“After some time in Paris (finally!), I added on six nights at the Four Seasons Grand-Hôtel du Cap-Ferrat on the French Riviera. While there was so much conflicting information on what the trip was going to be like, given the current state of travel, I was more than pleasantly surprised to feel like I had the true Côte d'Azur experience. Hotels were busy with guests from all over (running close to 100 percent occupancy), the beach clubs and restaurants could not have been more lively, and the blue water glistened just as brightly as ever. All of the experiences I had—from going to the seaside La Guerite for lunch during a boat day, to taking a vintage Rolls-Royce to tour the coastline—made me feel especially lucky to be back on the road, in such a wonderful destination.” — Trip Designer Caroline Hansen

Amsterdam & Tanzania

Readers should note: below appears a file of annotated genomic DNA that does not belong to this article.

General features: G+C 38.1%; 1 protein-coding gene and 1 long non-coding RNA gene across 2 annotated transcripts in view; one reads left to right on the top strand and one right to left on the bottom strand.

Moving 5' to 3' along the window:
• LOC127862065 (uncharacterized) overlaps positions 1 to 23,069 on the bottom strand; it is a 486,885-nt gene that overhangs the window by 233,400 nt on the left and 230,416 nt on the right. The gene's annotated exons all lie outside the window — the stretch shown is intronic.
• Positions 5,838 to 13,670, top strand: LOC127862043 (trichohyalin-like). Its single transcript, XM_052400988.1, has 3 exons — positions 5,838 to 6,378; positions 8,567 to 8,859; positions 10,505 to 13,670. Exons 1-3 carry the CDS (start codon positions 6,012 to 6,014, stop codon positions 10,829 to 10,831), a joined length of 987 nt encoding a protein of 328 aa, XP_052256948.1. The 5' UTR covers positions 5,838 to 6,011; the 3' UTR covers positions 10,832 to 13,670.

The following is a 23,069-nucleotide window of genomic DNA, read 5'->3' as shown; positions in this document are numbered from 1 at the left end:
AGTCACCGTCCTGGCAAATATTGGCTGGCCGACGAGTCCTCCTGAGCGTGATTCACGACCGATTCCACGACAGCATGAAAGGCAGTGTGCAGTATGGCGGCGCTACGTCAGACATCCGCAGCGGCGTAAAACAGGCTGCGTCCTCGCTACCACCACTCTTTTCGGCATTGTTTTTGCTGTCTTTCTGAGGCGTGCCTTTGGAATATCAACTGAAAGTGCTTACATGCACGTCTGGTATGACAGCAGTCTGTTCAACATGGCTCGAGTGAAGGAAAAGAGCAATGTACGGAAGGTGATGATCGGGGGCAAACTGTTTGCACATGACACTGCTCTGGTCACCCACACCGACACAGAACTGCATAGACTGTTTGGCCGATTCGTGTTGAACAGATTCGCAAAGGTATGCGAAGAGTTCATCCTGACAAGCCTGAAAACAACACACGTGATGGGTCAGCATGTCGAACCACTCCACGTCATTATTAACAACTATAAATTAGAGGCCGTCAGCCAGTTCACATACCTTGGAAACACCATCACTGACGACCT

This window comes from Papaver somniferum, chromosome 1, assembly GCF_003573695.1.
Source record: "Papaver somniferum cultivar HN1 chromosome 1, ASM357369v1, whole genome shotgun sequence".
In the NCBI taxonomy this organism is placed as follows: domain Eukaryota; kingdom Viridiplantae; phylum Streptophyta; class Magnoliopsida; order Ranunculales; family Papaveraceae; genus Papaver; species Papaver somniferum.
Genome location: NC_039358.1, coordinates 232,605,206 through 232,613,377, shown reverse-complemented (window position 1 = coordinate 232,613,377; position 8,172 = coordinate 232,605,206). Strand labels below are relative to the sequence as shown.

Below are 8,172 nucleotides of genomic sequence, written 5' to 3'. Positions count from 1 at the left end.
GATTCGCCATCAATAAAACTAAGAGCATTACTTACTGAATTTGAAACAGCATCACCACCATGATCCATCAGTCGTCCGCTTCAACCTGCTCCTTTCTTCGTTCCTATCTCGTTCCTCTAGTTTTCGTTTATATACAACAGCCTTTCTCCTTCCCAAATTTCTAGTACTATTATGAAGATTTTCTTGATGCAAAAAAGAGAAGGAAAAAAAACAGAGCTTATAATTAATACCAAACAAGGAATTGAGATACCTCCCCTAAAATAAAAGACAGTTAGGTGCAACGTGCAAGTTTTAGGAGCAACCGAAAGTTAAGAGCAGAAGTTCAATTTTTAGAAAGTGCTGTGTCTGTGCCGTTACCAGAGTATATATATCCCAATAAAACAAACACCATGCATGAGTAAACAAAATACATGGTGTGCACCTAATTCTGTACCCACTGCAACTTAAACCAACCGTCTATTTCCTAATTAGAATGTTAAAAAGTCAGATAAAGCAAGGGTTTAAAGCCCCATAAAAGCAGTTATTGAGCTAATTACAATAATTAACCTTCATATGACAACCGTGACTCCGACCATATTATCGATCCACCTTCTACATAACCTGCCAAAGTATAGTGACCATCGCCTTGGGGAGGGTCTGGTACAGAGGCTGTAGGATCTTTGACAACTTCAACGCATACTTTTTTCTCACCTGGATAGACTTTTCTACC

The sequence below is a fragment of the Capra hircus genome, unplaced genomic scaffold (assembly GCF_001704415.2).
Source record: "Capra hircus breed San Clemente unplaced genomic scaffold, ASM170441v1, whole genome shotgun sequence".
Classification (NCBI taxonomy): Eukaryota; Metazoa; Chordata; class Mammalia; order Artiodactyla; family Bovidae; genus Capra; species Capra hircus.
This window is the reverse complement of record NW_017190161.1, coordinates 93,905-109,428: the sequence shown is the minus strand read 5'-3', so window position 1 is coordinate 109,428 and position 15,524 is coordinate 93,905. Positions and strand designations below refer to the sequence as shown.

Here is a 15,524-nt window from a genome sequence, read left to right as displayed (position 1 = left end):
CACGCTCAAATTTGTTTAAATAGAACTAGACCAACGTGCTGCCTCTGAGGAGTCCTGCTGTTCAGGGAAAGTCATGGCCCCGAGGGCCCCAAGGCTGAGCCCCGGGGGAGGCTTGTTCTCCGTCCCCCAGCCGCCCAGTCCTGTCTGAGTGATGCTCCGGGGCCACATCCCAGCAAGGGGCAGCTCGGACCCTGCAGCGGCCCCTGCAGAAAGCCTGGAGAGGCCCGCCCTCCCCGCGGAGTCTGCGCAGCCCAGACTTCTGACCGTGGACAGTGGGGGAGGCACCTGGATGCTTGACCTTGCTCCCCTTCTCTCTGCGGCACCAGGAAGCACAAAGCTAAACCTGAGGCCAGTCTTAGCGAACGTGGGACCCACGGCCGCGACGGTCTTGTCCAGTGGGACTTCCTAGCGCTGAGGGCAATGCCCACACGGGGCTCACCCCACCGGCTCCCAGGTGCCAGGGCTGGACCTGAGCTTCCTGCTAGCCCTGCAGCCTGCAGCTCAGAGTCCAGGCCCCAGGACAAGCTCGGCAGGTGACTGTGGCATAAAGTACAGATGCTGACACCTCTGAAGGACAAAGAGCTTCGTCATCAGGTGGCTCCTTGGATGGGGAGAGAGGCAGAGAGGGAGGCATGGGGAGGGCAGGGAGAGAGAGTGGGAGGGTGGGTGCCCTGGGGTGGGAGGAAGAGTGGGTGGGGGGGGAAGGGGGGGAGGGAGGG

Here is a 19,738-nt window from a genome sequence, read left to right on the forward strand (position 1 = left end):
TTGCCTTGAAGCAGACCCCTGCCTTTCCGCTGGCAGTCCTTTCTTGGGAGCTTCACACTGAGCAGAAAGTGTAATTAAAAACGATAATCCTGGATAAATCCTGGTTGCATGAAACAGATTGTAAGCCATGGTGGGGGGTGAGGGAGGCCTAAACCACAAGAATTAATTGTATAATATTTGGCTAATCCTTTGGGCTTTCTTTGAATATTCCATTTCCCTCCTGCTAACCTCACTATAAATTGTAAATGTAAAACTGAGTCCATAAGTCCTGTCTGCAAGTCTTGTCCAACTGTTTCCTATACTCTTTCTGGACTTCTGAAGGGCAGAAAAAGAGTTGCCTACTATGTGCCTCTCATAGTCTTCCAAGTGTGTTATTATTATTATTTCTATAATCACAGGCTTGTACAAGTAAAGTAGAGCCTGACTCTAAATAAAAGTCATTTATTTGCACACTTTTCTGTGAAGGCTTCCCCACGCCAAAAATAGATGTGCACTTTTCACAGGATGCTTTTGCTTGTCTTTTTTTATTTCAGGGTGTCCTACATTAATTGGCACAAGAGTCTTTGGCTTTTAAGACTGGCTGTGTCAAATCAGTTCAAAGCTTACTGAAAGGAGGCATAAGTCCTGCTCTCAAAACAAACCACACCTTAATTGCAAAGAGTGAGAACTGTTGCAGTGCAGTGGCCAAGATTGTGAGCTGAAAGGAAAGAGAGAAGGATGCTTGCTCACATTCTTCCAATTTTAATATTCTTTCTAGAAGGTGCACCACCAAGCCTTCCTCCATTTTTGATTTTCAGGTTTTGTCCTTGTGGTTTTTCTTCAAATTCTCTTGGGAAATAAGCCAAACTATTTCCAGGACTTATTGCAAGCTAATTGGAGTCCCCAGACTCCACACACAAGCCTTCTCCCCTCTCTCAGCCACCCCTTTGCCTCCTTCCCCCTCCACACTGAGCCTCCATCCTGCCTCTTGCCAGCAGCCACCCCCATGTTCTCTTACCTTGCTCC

“A common layover stop en route to Africa from the United States is Amsterdam when you fly via KLM/Delta, making the city an easy add-on to countries like South Africa and Tanzania. To me, there are really few better trip combinations than a European city (which places me in discovery mode, wanting to eat at the most beloved restaurants, try new places, lounge in the cocktails bars and visit every museum) and a safari (an opportunity to reconnect with nature, shut off from the world and become absorbed in wildlife and wild places). And so, for my family’s first trip together since the pandemic hit, we opted to combine Amsterdam with Tanzania. Travel these days does require additional layers of logistics, but with the flexibility of working remotely from abroad, we extended the trip, giving us one week in each location and the opportunity to really settle into the time zone.Amsterdam is quieter than usual. The hotels are not close to capacity, museums are relatively empty (though I made advance ticket reservations, you could easily walk in to the city’s iconic museums, from the Rijksmuseum to the Van Gogh Museum and Rembrandt House). Most of Amsterdam’s top tables remain open...on select days of the week. Reservations are easy to make, but must still be made at least a few days in advance. Tourists are beginning to slowly but surely trickle back into the city, and for the time being, you have the opportunity to immerse yourself in local life (including biking without the crowds and visiting such markets as Noordermarkt and the Albert Cuyp).Unfortunately, in the last week, Amsterdam changed its entry requirements for vaccinated American travelers: Quarantine is once again required. However, you can still visit Tanzania without this step. The country has greatly improved its testing system—and compared to ‘normal’ times, the Serengeti is empty of tourists, with many lodges operating well under capacity. You will feel as if you have the wildlife and the mesmerizing, endless plains to yourself. On this trip, we visited the Olduvai Gorge, and we didn’t see another vehicle while there; we visited a Maasai Village moments before the President of Tanzania arrived to greet this particular community. We watched the Maasai break out into a traditional welcome dance wearing all of their celebratory garb; we also visited the Ngorongoro Crater with fewer cars than usual and had the opportunity to head to the Mara River to observe the Great Migration crossing. It is an unbelievably special time to go on safari, and there is no better way to directly experience the impact you can have as a traveler on a place and on its people.” — Global Experience Manager Kathryn NathansonRelated: As the World Reopens: Indagare Members Share Their Travel Stories